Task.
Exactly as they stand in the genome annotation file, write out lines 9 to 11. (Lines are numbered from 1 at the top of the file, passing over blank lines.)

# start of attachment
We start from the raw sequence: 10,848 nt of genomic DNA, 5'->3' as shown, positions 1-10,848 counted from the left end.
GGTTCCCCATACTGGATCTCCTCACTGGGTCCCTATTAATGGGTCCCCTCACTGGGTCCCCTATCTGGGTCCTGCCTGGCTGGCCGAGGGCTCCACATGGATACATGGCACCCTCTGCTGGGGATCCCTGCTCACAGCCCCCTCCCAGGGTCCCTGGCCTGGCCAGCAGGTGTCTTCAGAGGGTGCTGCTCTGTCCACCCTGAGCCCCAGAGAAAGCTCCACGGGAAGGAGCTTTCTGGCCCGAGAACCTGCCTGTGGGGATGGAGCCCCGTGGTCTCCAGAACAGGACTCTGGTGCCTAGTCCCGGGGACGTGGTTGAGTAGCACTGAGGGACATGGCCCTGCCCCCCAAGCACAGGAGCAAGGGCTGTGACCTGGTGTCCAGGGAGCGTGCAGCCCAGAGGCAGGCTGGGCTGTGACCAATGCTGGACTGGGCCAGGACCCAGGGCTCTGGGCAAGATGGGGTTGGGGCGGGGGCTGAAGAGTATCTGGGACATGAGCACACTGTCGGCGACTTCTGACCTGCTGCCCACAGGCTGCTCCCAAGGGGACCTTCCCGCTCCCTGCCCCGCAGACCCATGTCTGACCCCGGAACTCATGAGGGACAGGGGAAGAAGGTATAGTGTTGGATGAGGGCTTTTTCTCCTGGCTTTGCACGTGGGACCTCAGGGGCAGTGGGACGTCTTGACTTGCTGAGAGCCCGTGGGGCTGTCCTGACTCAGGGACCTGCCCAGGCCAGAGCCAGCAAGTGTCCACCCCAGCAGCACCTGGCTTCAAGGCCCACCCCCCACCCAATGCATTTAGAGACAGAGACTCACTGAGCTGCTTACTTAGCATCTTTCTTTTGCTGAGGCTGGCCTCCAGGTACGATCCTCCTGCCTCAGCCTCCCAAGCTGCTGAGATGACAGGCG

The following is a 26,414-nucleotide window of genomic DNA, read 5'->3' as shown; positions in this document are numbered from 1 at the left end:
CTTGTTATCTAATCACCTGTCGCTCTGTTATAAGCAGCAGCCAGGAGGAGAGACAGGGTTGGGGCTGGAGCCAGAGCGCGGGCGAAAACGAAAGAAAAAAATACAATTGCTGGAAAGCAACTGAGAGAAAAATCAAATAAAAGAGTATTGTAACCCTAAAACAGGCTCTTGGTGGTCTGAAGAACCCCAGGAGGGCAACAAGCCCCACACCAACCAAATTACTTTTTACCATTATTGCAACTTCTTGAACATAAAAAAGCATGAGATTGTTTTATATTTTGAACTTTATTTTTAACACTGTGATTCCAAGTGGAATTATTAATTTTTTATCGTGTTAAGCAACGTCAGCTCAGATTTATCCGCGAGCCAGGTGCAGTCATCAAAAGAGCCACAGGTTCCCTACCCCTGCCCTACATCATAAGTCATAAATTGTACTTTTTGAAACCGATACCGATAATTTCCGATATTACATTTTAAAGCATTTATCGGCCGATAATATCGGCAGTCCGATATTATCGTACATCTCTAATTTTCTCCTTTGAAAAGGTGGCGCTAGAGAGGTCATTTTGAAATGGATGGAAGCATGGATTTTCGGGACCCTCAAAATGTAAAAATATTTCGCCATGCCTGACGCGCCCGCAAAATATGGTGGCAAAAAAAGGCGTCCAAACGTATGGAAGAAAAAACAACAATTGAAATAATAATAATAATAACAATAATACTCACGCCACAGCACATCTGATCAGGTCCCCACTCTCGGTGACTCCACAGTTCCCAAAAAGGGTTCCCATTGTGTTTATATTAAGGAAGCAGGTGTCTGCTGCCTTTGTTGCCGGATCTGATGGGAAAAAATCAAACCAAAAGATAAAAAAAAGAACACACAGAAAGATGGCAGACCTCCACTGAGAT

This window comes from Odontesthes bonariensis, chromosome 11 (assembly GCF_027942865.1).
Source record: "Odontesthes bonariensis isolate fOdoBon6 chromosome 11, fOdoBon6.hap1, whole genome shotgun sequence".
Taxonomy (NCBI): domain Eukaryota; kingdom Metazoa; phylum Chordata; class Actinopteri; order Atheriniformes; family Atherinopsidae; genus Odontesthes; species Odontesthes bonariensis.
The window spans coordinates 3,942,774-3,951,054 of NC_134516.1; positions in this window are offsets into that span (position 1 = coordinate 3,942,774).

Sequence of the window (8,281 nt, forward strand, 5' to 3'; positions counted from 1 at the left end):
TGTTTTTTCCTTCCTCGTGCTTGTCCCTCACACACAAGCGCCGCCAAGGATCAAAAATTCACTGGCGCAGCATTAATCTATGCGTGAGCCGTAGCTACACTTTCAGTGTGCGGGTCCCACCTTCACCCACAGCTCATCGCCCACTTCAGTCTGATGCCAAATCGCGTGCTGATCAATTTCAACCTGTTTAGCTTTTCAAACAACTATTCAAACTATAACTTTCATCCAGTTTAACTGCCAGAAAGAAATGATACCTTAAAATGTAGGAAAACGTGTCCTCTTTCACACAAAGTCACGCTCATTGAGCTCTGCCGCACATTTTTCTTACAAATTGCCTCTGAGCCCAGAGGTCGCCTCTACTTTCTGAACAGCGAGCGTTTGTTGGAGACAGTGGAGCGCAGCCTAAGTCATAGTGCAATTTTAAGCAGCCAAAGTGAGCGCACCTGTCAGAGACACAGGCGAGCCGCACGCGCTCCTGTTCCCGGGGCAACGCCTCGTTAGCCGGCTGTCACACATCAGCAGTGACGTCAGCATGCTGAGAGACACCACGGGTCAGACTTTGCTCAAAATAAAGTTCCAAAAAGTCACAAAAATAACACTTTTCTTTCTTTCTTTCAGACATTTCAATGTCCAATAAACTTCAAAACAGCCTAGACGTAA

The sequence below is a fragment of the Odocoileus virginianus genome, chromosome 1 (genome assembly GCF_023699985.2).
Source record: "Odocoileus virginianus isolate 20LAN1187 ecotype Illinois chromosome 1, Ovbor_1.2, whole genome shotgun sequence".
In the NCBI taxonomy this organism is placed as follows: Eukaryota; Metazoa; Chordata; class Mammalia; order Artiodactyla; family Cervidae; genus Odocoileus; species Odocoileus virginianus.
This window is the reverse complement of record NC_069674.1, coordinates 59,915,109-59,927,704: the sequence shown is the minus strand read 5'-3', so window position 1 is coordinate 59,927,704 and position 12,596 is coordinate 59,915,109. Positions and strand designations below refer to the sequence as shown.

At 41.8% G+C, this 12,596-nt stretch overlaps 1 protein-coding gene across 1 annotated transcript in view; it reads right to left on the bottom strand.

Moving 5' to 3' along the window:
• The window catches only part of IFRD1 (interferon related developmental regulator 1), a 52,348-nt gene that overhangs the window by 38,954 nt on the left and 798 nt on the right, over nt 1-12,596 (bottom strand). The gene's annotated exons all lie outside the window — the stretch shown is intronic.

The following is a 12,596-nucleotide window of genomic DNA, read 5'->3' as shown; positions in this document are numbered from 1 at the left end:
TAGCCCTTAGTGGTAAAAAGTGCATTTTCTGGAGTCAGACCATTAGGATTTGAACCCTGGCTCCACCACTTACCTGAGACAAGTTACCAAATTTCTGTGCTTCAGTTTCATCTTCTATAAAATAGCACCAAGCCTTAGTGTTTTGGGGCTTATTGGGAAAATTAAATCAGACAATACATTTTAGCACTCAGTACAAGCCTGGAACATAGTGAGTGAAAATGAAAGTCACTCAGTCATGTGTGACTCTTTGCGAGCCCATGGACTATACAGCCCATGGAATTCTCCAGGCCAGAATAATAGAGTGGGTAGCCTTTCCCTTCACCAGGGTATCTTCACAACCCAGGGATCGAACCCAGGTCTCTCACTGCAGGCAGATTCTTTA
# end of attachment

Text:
Sequence of the window (8,281 nt, forward strand, 5' to 3'; positions counted from 1 at the left end):
TGTTTTTTCCTTCCTCGTGCTTGTCCCTCACACACAAGCGCCGCCAAGGATCAAAAATTCACTGGCGCAGCATTAATCTATGCGTGAGCCGTAGCTACACTTTCAGTGTGCGGGTCCCACCTTCACCCACAGCTCATCGCCCACTTCAGTCTGATGCCAAATCGCGTGCTGATCAATTTCAACCTGTTTAGCTTTTCAAACAACTATTCAAACTATAACTTTCATCCAGTTTAACTGCCAGAAAGAAATGATACCTTAAAATGTAGGAAAACGTGTCCTCTTTCACACAAAGTCACGCTCATTGAGCTCTGCCGCACATTTTTCTTACAAATTGCCTCTGAGCCCAGAGGTCGCCTCTACTTTCTGAACAGCGAGCGTTTGTTGGAGACAGTGGAGCGCAGCCTAAGTCATAGTGCAATTTTAAGCAGCCAAAGTGAGCGCACCTGTCAGAGACACAGGCGAGCCGCACGCGCTCCTGTTCCCGGGGCAACGCCTCGTTAGCCGGCTGTCACACATCAGCAGTGACGTCAGCATGCTGAGAGACACCACGGGTCAGACTTTGCTCAAAATAAAGTTCCAAAAAGTCACAAAAATAACACTTTTCTTTCTTTCTTTCAGACATTTCAATGTCCAATAAACTTCAAAACAGCCTAGACGTAA

The sequence below is a fragment of the Odocoileus virginianus genome, chromosome 1 (genome assembly GCF_023699985.2).